I have used the words “signal,” “cardinal” and “orienting” to describe the types of tokens that serve as good landmarks for genre in this alternative descriptive universe. I do not use “essential.” As we work further through this analogy between physical and linguistic behaviors, I think we should adopt Spinoza’s metaphysical position from the Ethics, that there is a parallelism between the twin domains of thought and extended physical beings. Neither has priority. When understood as a species of behavior, theatrical writing or literary production must obviously exhibit certain empirical regularities: it takes place on the fleshy platform of human consciousness and is constrained by the physical limits of our bodies, environment and history. As critic, I would want to insist that no material factor – the practices and limitations of stagecraft, the documented or remembered history of past performances, the politically charged distribution of resources and cultural actors – can be a priori excluded as unexpressable in the behavior that is writing. All constraints are summed and expressed, but in different amounts. But I would also want to insist that– whatever the behavior is that we are tracking – there has to be in place a certain set of agreements to make sense of the “movements” in this system as such. I have to want to count “these types” of words and not those. I have to search for significant coordination of these counted things with respect to “this type of outcome” and not another. Someone has to have the desire to study penalty kicks, for example, or authorship, or genre: behaviors don’t simply want to study themselves.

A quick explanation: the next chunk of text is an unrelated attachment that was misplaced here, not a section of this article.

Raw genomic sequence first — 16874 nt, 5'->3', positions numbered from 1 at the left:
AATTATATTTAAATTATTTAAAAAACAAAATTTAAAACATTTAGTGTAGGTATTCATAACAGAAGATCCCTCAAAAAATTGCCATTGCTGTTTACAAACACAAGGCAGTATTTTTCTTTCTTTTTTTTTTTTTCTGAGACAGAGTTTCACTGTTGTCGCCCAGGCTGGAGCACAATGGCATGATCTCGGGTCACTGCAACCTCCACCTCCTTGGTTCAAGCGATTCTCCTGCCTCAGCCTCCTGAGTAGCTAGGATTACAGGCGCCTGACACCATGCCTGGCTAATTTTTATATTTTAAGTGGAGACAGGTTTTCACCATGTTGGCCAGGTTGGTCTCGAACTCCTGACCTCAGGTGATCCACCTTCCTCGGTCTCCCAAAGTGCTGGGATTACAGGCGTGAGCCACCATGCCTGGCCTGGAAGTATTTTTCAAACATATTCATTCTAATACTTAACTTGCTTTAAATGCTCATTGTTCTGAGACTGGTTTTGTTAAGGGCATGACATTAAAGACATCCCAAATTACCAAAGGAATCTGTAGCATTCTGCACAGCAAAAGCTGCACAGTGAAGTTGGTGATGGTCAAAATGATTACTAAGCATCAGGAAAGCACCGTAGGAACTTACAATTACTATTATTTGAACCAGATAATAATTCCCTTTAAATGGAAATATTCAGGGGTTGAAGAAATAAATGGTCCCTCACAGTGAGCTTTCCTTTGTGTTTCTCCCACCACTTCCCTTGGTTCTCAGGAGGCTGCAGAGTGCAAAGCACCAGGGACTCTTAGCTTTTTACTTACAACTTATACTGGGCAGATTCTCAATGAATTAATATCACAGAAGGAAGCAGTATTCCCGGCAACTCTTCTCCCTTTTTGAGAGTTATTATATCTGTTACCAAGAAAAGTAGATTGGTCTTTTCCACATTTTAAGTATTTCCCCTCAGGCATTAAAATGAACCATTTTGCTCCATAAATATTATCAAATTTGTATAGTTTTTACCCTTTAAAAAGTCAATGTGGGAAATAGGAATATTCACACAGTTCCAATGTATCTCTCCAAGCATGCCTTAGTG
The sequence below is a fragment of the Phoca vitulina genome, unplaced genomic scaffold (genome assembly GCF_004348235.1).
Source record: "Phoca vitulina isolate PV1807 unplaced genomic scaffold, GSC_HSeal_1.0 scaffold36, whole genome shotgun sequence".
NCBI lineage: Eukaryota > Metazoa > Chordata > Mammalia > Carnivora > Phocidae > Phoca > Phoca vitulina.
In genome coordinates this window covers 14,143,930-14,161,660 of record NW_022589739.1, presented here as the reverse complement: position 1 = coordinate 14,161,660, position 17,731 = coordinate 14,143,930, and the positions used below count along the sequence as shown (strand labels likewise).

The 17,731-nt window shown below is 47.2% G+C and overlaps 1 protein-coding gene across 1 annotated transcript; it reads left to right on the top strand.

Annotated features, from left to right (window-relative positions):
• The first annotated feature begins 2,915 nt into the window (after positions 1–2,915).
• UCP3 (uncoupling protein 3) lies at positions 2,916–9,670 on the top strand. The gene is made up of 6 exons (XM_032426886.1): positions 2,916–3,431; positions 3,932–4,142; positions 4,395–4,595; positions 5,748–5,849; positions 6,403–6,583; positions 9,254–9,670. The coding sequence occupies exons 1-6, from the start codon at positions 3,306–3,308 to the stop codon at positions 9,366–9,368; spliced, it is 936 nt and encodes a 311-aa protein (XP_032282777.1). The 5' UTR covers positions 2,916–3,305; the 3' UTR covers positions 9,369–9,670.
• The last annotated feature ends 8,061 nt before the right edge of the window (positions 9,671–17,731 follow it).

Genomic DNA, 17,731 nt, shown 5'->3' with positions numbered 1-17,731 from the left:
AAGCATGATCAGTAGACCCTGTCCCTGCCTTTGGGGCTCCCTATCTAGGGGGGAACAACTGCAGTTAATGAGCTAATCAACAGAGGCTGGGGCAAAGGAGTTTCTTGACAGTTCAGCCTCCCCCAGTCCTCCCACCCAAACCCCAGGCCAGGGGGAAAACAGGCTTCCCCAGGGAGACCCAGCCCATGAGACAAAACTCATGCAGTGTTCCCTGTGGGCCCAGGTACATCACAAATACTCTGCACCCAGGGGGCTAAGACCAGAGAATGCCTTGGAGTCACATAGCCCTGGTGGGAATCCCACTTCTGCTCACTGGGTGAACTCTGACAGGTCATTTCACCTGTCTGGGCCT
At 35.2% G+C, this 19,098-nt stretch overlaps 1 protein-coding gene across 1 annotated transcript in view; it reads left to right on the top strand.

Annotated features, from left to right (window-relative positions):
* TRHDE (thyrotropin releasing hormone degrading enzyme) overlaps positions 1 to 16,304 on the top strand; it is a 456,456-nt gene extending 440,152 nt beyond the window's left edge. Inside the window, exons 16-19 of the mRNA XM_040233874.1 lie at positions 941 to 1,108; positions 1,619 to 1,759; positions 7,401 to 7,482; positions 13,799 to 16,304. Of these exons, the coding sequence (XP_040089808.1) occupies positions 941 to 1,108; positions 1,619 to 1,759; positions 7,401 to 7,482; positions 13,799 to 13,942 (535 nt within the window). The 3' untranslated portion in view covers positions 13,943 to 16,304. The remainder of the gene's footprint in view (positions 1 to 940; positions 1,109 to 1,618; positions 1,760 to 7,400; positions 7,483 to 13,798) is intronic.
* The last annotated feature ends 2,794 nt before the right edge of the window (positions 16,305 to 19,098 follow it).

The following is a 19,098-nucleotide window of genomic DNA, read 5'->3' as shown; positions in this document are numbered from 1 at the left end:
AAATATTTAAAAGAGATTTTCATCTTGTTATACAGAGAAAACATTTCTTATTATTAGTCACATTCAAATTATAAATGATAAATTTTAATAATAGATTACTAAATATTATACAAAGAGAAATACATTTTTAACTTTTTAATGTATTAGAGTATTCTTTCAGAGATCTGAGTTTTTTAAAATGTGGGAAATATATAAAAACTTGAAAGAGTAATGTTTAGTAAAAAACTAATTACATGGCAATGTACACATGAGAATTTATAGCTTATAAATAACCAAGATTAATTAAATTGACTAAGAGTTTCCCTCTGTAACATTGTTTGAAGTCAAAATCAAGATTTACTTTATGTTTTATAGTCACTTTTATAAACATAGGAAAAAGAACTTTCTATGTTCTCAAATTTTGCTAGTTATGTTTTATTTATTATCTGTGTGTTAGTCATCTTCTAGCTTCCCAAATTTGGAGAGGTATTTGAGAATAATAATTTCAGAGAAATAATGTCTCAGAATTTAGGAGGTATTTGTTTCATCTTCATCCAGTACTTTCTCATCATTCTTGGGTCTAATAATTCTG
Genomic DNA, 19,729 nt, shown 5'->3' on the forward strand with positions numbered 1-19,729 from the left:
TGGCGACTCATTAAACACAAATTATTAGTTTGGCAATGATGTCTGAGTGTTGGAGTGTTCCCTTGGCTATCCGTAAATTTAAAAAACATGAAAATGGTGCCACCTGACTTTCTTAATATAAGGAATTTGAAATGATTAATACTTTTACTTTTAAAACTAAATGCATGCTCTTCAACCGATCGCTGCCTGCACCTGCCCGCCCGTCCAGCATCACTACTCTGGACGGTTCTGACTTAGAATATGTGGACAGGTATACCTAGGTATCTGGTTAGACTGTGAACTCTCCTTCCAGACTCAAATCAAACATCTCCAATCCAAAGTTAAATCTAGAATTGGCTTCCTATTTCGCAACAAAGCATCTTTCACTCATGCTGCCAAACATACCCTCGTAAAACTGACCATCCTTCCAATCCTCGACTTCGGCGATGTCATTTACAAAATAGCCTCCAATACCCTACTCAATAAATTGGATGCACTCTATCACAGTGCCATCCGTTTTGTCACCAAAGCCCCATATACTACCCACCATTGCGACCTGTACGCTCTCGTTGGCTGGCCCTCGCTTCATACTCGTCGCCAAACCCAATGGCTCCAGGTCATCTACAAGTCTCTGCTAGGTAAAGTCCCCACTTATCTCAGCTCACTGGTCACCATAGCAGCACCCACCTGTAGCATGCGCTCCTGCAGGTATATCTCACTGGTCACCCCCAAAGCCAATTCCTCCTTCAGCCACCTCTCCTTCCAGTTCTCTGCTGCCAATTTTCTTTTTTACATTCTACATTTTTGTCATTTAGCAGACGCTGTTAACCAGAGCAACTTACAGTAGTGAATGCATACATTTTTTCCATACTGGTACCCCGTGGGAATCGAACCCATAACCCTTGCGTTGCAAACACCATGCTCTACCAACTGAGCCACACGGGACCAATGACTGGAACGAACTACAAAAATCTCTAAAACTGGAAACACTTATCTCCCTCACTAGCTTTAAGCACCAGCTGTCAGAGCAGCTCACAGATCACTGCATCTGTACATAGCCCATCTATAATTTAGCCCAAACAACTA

The tell is a “sign” that speaks for the kicker, and speaks early. It is a signal event worth attending to if you are a keeper. It is simultaneously an element in a causal sequence, constrained by events prior to it, and a negotiable sign or expression of an intention to do something. It is a physical way of saying, “I mean to kick the ball this way.” The point of the parallelism is that you never get to dump one half of the phenomenon. Leaning to the left, we acknowledge: all physical tells may be redescribed as expressions of an intention, and so tokens of meaning. But inclining to the right, we say: all tokens of meaning are, on some level, also indexes of empirical constraints. The keeper has to dive both ways.